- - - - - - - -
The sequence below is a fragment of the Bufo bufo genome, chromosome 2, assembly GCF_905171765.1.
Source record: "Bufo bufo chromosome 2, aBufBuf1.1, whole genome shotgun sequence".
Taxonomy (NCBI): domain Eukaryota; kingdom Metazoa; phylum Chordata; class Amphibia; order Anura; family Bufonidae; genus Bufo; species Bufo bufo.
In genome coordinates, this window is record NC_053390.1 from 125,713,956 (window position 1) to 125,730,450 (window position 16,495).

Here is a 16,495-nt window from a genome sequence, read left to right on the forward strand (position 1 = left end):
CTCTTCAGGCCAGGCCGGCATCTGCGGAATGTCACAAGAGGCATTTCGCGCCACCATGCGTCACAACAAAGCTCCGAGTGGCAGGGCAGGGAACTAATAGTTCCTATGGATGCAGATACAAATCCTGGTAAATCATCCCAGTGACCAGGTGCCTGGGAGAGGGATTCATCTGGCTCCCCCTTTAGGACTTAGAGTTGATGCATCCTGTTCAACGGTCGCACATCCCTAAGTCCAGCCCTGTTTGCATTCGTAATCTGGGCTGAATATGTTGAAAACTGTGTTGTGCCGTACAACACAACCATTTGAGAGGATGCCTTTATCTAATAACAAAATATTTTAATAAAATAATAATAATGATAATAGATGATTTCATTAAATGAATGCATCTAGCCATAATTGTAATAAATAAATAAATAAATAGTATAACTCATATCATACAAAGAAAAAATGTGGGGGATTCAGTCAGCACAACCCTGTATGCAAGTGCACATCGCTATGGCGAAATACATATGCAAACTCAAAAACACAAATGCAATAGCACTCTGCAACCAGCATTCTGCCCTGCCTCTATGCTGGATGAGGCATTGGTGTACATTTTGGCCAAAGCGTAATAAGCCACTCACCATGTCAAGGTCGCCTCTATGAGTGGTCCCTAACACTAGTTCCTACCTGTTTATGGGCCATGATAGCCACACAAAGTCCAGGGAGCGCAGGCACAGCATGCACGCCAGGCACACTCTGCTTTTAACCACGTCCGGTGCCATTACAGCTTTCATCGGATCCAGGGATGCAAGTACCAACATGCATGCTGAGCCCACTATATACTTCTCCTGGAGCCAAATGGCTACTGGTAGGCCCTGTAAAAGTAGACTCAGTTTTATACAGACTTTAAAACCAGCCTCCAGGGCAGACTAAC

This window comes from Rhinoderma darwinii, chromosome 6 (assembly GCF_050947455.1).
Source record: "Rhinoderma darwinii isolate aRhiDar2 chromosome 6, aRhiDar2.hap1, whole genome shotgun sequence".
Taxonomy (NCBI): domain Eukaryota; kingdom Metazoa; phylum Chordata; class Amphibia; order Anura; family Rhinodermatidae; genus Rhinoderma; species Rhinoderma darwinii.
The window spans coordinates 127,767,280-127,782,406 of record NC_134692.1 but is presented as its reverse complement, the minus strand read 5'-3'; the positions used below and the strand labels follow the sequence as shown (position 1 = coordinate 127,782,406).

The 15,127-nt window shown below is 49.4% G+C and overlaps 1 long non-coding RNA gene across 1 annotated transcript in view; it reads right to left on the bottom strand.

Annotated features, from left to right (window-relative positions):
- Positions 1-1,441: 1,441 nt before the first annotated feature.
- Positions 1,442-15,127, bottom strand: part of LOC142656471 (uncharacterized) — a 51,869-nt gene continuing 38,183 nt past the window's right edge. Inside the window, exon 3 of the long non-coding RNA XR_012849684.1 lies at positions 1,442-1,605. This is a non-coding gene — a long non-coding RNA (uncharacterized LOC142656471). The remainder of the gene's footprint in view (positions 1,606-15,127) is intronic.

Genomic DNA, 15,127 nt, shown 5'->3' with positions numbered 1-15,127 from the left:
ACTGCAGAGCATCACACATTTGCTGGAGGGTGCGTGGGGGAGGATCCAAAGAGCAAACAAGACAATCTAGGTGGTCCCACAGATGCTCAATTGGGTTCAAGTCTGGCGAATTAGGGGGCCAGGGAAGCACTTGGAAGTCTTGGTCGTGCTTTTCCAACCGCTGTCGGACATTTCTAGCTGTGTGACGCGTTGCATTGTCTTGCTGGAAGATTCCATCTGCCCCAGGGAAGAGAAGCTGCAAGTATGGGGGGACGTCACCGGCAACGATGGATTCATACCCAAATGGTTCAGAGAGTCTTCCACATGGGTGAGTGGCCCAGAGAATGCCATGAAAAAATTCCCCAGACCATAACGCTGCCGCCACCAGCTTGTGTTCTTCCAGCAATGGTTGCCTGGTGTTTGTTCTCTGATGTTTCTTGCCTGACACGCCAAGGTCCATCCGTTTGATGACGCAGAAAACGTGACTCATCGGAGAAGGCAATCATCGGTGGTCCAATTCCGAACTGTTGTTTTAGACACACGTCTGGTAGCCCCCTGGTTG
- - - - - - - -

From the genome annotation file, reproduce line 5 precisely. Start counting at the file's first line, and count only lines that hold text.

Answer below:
Here is a 16,495-nt window from a genome sequence, read left to right on the forward strand (position 1 = left end):